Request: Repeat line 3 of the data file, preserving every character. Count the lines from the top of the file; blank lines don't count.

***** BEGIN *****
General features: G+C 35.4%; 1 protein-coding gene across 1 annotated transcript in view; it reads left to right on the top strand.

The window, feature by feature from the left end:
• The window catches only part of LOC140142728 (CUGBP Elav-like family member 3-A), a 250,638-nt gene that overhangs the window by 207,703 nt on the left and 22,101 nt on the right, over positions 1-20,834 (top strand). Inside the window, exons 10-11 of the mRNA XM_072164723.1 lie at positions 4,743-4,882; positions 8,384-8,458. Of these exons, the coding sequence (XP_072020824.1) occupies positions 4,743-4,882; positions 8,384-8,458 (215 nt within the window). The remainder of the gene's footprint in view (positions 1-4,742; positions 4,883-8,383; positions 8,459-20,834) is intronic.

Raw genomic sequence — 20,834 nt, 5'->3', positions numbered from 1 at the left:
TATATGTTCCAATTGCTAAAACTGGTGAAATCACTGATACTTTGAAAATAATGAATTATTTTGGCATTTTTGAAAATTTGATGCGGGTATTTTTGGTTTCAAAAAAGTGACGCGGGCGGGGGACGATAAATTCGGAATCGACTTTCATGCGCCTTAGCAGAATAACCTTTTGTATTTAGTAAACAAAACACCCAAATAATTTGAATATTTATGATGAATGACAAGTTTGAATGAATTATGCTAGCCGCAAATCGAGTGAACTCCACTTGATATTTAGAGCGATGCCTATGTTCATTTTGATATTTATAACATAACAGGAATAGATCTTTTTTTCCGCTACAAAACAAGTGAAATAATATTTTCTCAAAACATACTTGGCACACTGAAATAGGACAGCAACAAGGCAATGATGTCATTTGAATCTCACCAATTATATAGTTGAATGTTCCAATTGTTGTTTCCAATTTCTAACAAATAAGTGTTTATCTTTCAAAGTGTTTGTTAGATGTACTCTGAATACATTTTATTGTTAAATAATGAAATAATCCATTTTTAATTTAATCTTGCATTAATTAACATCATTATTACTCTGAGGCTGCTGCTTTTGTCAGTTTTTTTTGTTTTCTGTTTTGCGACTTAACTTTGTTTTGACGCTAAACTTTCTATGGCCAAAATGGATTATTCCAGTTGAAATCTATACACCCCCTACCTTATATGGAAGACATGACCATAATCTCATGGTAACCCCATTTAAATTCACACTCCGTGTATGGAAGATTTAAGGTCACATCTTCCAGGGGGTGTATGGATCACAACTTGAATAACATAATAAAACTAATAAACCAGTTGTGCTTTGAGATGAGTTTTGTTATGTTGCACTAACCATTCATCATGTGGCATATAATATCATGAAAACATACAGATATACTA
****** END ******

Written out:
• The window catches only part of LOC140142728 (CUGBP Elav-like family member 3-A), a 250,638-nt gene that overhangs the window by 207,703 nt on the left and 22,101 nt on the right, over positions 1-20,834 (top strand). Inside the window, exons 10-11 of the mRNA XM_072164723.1 lie at positions 4,743-4,882; positions 8,384-8,458. Of these exons, the coding sequence (XP_072020824.1) occupies positions 4,743-4,882; positions 8,384-8,458 (215 nt within the window). The remainder of the gene's footprint in view (positions 1-4,742; positions 4,883-8,383; positions 8,459-20,834) is intronic.